Shadab Zeest Hashmi’s Ghazal Cosmopolitan: The Culture and Craft of the Ghazal, is an indelible and highly recommended read for those seeking to appreciate the art and culture of the ghazal through the ages. The book centres on the acquired hybridity of the classical form of the ghazal through its variance and transmutation across the Arabo-Persian-Urdu canon and its eventual adaptation and evolvement into English in the United States. The multi-genre book, divided into four sections, spans a series of lyrical, craft and critical essays on language and the history, heritage and transformation of the ghazal, as well as essays on the culture and craft of its parent form, the qasida, and Hashmi’s original ghazals in English.
Born in Peshawar and based in California, Hashmi is the author of two award-winning poetry collections: Baker of Tarifa and Kohl and Chalk. Her work probes the exchanges at the crossroads of the distinct cultures she inhabits through heritage, memory and the present, be it her own exploration of life in America, the lost inter-cultural harmony of Muslim Andalusia, or the multiplicity that characterises her Pakistani identity. Her broad canvas and grounding within the literary cultures she writes from, and towards, renders her work as deserving of promotional value to readers in both the East and the West.
The same can be said of Ghazal Cosmopolitan, which is a project far from a monolithic attempt to inform Western readers about the Eastern poetics and culture of the ghazal. Instead, Hashmi probes through cultural history, her rooted knowledge of the form in Urdu, through her poetic career and her years of engagement and experimentation with the form in English. The project is spurred by a devotional voice and a deep longing to articulate and reconcile — through an understanding of the ghazal — a composite and pliable literary identity formed through Hashmi’s own divergent literary heritage.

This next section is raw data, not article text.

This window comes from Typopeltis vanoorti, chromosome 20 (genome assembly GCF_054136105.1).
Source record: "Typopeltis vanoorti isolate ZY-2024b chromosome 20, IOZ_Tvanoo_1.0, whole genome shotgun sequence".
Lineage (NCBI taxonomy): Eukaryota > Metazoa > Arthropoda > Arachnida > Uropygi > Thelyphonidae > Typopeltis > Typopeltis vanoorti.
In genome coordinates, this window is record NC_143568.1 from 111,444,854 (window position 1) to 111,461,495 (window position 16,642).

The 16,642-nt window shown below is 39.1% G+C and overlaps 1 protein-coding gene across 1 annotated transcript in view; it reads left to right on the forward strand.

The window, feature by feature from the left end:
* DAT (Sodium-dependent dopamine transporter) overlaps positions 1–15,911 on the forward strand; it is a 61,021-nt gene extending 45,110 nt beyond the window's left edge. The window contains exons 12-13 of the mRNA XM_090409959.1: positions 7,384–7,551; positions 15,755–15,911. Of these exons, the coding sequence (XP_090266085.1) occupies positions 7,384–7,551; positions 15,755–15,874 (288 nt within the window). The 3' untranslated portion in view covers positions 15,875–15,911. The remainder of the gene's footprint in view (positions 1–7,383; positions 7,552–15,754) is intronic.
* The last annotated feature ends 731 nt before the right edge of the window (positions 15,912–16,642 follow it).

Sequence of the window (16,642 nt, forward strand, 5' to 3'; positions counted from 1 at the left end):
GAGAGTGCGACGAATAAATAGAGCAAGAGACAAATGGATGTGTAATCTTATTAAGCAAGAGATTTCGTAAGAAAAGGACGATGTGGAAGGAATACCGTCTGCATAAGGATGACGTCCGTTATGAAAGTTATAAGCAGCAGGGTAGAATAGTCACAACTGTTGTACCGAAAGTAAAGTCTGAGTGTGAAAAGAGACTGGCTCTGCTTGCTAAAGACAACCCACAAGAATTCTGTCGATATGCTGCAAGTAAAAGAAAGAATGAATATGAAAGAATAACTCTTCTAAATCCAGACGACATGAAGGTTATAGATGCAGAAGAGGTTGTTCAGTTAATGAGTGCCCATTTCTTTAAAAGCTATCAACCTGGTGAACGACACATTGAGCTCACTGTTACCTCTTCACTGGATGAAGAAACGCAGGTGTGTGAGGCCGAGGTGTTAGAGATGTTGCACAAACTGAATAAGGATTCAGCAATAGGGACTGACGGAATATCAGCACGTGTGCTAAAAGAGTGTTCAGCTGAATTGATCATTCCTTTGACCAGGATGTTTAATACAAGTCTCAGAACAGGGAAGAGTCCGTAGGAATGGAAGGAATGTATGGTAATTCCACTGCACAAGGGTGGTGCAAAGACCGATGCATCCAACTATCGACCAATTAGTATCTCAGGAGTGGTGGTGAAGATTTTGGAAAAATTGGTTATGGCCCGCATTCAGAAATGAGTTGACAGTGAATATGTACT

Shadab Zeest Hashmi’s latest book pushes the traditional notion of the ghazal to espouse a broadened scope of concerns in its definition
At the heart of this heritage lies Hashmi’s commitment to both English and Urdu. ‘Silk Road Sherbet’, the opening chapter which relays a series of gorgeous lyrical essays, is a panegyric to the finesse of Urdu and the confluence of languages from which it was born. The tribute sets up a comparison to English, no less polygenetic and born out of a cultural exchange and nonetheless a language of an empire. Refreshingly, Hashmi pushes against the redundancy of “post-colonial angst” to embrace a more flexible, heterogeneous and grounded approach that binds her love for Urdu with her practice as a poet in English. Like Urdu, Hashmi explains, “English is both burden and treasure.” Moreover, she notes, both languages as “cultural gifts of empire are counterbalanced with the angst and the equalising forces of democracy in the lexical make-up of language.” If anything, Hashmi’s words would resonate deeply among emerging writers writing at a similar crossroads of languages and cultures.